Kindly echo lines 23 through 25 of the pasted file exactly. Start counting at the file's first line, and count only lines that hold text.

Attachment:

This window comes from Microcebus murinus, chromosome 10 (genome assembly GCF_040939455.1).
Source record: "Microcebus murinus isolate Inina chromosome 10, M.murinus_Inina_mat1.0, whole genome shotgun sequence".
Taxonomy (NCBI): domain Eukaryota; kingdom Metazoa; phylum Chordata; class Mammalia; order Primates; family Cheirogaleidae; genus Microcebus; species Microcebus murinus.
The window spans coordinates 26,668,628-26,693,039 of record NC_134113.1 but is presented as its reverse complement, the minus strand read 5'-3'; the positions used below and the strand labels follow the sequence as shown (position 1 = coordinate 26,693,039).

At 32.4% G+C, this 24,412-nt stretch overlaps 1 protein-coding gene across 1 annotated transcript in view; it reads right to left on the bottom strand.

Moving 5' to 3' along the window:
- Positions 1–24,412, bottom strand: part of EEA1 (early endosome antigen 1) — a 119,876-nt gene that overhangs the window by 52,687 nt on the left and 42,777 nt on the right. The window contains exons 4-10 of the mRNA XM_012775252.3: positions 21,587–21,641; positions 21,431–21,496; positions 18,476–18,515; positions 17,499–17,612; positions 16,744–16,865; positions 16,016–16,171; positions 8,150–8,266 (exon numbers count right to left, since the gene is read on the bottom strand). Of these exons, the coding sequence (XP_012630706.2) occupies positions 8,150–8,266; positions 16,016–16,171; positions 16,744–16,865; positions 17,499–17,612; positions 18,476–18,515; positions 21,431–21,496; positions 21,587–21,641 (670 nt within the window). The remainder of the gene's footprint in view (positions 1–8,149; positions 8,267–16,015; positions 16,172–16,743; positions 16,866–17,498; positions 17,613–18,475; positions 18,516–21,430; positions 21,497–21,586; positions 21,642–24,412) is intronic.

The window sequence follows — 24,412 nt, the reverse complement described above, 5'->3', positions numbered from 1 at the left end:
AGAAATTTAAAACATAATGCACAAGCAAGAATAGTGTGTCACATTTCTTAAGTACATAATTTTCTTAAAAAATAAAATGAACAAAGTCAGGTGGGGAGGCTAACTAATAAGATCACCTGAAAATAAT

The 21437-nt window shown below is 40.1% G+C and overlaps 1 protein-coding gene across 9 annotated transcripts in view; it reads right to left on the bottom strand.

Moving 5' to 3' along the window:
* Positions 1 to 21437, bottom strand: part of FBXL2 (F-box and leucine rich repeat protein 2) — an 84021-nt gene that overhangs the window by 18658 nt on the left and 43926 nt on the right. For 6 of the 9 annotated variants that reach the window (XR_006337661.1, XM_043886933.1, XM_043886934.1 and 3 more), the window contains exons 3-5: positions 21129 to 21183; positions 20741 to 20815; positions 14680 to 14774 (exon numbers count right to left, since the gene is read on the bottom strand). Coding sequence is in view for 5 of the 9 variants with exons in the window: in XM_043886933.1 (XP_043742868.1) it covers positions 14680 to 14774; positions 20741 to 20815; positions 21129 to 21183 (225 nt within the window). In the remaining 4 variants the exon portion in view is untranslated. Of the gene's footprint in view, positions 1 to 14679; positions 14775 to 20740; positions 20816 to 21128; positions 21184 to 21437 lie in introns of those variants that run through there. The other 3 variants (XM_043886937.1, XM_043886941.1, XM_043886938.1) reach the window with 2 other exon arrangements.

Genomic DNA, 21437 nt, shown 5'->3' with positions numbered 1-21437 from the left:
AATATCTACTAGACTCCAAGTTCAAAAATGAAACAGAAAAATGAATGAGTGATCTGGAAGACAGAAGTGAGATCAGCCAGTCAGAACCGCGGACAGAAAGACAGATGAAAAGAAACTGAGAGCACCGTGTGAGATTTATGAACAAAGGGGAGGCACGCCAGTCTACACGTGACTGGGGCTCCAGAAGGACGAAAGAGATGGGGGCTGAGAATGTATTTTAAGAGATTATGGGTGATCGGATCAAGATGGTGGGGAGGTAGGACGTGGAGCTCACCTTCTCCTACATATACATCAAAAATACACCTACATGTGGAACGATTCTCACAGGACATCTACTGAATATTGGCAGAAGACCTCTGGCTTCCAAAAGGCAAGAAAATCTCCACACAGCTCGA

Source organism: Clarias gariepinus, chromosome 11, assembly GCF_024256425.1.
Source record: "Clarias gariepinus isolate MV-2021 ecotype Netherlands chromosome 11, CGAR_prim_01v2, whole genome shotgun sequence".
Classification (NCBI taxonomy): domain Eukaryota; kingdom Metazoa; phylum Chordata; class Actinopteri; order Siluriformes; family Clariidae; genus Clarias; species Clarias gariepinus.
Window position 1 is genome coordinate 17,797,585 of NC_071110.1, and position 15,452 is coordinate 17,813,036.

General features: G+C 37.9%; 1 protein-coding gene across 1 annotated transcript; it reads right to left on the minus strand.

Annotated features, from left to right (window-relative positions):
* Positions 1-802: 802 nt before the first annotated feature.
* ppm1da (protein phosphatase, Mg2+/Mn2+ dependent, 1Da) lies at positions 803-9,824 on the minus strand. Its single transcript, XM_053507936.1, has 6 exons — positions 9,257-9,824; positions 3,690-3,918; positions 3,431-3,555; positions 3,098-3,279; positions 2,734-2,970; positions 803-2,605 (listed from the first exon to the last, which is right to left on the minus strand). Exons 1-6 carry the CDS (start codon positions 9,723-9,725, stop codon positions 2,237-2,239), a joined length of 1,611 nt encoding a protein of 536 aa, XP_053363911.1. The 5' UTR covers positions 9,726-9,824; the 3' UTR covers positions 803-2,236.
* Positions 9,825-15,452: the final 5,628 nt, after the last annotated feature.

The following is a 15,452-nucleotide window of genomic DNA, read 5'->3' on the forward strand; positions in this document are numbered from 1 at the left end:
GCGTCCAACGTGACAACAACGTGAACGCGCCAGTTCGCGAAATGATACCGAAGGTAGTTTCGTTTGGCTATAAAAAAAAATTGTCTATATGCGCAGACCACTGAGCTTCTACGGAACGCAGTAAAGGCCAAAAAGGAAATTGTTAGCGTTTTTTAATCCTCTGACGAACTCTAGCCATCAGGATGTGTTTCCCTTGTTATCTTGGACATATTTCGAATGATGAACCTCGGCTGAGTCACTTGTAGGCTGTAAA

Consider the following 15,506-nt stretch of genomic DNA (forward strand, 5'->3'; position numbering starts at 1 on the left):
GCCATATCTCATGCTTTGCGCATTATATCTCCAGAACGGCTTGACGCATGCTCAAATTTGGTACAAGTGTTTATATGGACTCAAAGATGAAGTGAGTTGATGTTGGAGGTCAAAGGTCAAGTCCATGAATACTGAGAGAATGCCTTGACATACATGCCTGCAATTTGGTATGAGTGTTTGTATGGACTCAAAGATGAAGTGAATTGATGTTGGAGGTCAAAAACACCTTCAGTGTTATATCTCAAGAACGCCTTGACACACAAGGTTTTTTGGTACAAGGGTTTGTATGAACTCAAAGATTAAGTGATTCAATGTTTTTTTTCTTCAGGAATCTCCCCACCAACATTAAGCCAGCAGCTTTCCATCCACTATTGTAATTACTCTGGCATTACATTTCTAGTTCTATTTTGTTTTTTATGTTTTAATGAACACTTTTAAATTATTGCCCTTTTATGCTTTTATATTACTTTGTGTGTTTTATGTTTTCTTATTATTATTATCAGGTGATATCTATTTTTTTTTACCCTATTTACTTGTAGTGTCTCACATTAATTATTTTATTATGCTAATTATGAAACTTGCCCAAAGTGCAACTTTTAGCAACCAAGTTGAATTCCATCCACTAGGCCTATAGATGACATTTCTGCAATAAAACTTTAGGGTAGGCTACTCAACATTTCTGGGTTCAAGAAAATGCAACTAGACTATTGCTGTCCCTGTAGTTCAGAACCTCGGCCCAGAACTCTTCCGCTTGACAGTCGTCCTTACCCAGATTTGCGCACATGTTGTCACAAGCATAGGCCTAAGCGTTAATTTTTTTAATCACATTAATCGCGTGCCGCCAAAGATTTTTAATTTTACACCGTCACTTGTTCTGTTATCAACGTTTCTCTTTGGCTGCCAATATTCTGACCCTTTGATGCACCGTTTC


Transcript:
* Positions 9,825-15,452: the final 5,628 nt, after the last annotated feature.

The following is a 15,452-nucleotide window of genomic DNA, read 5'->3' on the forward strand; positions in this document are numbered from 1 at the left end:
GCGTCCAACGTGACAACAACGTGAACGCGCCAGTTCGCGAAATGATACCGAAGGTAGTTTCGTTTGGCTATAAAAAAAAATTGTCTATATGCGCAGACCACTGAGCTTCTACGGAACGCAGTAAAGGCCAAAAAGGAAATTGTTAGCGTTTTTTAATCCTCTGACGAACTCTAGCCATCAGGATGTGTTTCCCTTGTTATCTTGGACATATTTCGAATGATGAACCTCGGCTGAGTCACTTGTAGGCTGTAAA